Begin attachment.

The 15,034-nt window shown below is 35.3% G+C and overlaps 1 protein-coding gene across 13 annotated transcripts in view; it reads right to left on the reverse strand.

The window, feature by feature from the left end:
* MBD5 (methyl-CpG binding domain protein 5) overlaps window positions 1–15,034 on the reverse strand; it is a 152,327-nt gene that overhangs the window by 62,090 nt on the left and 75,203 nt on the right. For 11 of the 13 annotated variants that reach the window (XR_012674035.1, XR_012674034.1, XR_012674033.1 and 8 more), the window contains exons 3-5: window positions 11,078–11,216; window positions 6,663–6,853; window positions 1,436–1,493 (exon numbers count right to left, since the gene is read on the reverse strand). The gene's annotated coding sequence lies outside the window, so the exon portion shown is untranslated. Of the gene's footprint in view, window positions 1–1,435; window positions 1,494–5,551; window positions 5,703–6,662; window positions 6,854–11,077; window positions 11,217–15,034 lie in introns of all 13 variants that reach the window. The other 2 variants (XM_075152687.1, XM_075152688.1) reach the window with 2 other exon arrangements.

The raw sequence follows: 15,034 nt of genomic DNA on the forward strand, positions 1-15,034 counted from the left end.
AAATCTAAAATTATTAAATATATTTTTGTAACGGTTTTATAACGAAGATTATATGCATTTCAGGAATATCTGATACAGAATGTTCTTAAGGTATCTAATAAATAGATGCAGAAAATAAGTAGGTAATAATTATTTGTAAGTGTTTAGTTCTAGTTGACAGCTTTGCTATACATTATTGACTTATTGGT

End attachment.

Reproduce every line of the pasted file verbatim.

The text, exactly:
The 15,034-nt window shown below is 35.3% G+C and overlaps 1 protein-coding gene across 13 annotated transcripts in view; it reads right to left on the reverse strand.

The window, feature by feature from the left end:
* MBD5 (methyl-CpG binding domain protein 5) overlaps window positions 1–15,034 on the reverse strand; it is a 152,327-nt gene that overhangs the window by 62,090 nt on the left and 75,203 nt on the right. For 11 of the 13 annotated variants that reach the window (XR_012674035.1, XR_012674034.1, XR_012674033.1 and 8 more), the window contains exons 3-5: window positions 11,078–11,216; window positions 6,663–6,853; window positions 1,436–1,493 (exon numbers count right to left, since the gene is read on the reverse strand). The gene's annotated coding sequence lies outside the window, so the exon portion shown is untranslated. Of the gene's footprint in view, window positions 1–1,435; window positions 1,494–5,551; window positions 5,703–6,662; window positions 6,854–11,077; window positions 11,217–15,034 lie in introns of all 13 variants that reach the window. The other 2 variants (XM_075152687.1, XM_075152688.1) reach the window with 2 other exon arrangements.

The raw sequence follows: 15,034 nt of genomic DNA on the forward strand, positions 1-15,034 counted from the left end.
AAATCTAAAATTATTAAATATATTTTTGTAACGGTTTTATAACGAAGATTATATGCATTTCAGGAATATCTGATACAGAATGTTCTTAAGGTATCTAATAAATAGATGCAGAAAATAAGTAGGTAATAATTATTTGTAAGTGTTTAGTTCTAGTTGACAGCTTTGCTATACATTATTGACTTATTGGT